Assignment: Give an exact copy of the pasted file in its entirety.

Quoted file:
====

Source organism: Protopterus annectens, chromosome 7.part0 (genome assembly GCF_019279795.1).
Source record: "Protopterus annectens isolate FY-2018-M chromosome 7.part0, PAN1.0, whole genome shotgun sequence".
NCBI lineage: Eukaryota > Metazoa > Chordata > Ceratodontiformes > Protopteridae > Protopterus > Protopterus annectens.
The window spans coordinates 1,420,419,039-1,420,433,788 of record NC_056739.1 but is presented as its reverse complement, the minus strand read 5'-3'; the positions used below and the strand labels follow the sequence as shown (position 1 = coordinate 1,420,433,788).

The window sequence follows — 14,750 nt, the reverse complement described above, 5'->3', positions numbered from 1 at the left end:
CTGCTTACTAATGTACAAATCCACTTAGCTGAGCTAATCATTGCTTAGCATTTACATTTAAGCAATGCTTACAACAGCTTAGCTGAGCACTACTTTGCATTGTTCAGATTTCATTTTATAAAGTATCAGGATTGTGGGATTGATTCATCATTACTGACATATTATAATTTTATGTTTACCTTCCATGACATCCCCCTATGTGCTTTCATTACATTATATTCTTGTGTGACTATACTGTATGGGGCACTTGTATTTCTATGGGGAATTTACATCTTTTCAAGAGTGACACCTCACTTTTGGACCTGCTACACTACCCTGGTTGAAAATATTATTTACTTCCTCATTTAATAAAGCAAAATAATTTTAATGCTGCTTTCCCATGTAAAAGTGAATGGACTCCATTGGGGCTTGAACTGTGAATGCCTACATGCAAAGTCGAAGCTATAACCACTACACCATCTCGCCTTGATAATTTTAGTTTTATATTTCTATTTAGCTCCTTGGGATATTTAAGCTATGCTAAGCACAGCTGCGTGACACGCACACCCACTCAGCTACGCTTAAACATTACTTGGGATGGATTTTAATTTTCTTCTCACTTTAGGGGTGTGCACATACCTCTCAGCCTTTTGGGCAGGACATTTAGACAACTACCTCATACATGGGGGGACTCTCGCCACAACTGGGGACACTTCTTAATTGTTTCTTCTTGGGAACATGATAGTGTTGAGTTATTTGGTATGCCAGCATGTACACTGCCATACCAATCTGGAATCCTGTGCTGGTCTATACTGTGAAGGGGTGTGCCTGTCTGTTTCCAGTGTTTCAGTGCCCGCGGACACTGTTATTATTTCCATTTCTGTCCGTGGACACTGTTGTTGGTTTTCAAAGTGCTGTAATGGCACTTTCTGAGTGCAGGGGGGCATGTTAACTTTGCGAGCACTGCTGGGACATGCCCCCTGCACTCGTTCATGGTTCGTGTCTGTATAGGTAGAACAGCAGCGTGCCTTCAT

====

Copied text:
Source organism: Protopterus annectens, chromosome 7.part0 (genome assembly GCF_019279795.1).
Source record: "Protopterus annectens isolate FY-2018-M chromosome 7.part0, PAN1.0, whole genome shotgun sequence".
NCBI lineage: Eukaryota > Metazoa > Chordata > Ceratodontiformes > Protopteridae > Protopterus > Protopterus annectens.
The window spans coordinates 1,420,419,039-1,420,433,788 of record NC_056739.1 but is presented as its reverse complement, the minus strand read 5'-3'; the positions used below and the strand labels follow the sequence as shown (position 1 = coordinate 1,420,433,788).

The window sequence follows — 14,750 nt, the reverse complement described above, 5'->3', positions numbered from 1 at the left end:
CTGCTTACTAATGTACAAATCCACTTAGCTGAGCTAATCATTGCTTAGCATTTACATTTAAGCAATGCTTACAACAGCTTAGCTGAGCACTACTTTGCATTGTTCAGATTTCATTTTATAAAGTATCAGGATTGTGGGATTGATTCATCATTACTGACATATTATAATTTTATGTTTACCTTCCATGACATCCCCCTATGTGCTTTCATTACATTATATTCTTGTGTGACTATACTGTATGGGGCACTTGTATTTCTATGGGGAATTTACATCTTTTCAAGAGTGACACCTCACTTTTGGACCTGCTACACTACCCTGGTTGAAAATATTATTTACTTCCTCATTTAATAAAGCAAAATAATTTTAATGCTGCTTTCCCATGTAAAAGTGAATGGACTCCATTGGGGCTTGAACTGTGAATGCCTACATGCAAAGTCGAAGCTATAACCACTACACCATCTCGCCTTGATAATTTTAGTTTTATATTTCTATTTAGCTCCTTGGGATATTTAAGCTATGCTAAGCACAGCTGCGTGACACGCACACCCACTCAGCTACGCTTAAACATTACTTGGGATGGATTTTAATTTTCTTCTCACTTTAGGGGTGTGCACATACCTCTCAGCCTTTTGGGCAGGACATTTAGACAACTACCTCATACATGGGGGGACTCTCGCCACAACTGGGGACACTTCTTAATTGTTTCTTCTTGGGAACATGATAGTGTTGAGTTATTTGGTATGCCAGCATGTACACTGCCATACCAATCTGGAATCCTGTGCTGGTCTATACTGTGAAGGGGTGTGCCTGTCTGTTTCCAGTGTTTCAGTGCCCGCGGACACTGTTATTATTTCCATTTCTGTCCGTGGACACTGTTGTTGGTTTTCAAAGTGCTGTAATGGCACTTTCTGAGTGCAGGGGGGCATGTTAACTTTGCGAGCACTGCTGGGACATGCCCCCTGCACTCGTTCATGGTTCGTGTCTGTATAGGTAGAACAGCAGCGTGCCTTCAT